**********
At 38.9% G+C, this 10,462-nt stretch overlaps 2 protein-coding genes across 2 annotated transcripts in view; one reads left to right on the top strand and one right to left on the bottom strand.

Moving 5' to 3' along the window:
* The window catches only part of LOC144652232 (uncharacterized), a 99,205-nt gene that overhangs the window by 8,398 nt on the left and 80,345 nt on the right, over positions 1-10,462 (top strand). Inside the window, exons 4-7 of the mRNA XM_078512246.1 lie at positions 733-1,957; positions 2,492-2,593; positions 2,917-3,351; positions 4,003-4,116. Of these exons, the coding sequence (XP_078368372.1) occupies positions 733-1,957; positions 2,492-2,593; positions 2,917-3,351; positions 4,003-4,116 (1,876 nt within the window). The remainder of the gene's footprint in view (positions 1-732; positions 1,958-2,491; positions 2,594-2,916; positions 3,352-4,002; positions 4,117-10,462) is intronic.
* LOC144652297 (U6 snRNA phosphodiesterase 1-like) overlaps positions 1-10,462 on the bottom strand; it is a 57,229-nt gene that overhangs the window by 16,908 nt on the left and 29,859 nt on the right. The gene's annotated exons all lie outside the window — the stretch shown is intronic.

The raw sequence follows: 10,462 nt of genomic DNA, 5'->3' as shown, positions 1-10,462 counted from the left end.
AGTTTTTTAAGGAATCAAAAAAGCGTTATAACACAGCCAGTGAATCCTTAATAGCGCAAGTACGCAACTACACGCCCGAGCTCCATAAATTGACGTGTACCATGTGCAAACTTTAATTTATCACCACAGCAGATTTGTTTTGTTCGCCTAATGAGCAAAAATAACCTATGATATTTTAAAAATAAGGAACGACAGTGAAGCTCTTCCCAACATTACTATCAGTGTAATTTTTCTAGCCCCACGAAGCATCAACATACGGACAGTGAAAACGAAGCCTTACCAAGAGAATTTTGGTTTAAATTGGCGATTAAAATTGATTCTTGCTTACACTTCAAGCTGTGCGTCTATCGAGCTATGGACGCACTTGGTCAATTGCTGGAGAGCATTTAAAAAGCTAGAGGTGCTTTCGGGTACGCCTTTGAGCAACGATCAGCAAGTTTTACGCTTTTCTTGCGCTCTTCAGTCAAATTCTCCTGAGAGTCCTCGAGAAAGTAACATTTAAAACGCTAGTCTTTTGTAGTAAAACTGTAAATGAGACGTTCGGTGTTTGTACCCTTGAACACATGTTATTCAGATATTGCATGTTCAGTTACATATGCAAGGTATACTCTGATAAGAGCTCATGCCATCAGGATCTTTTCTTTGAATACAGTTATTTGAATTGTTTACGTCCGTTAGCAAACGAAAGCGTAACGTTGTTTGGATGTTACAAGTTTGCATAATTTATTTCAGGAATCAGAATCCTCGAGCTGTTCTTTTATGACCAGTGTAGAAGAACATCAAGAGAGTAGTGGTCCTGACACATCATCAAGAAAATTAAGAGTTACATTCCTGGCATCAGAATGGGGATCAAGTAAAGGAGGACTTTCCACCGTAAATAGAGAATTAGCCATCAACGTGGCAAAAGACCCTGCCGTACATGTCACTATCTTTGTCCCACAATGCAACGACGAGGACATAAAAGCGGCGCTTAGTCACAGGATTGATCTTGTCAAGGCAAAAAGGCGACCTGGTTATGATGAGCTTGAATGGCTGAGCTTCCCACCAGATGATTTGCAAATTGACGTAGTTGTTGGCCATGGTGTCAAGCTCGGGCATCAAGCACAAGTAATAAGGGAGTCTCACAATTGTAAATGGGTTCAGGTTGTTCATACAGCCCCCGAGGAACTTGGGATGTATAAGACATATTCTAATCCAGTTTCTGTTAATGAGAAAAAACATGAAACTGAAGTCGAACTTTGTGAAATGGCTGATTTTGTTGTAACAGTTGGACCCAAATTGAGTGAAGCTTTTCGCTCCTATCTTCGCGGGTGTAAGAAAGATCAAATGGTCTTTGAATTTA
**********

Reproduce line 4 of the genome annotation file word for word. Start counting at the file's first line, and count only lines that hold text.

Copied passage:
* LOC144652297 (U6 snRNA phosphodiesterase 1-like) overlaps positions 1-10,462 on the bottom strand; it is a 57,229-nt gene that overhangs the window by 16,908 nt on the left and 29,859 nt on the right. The gene's annotated exons all lie outside the window — the stretch shown is intronic.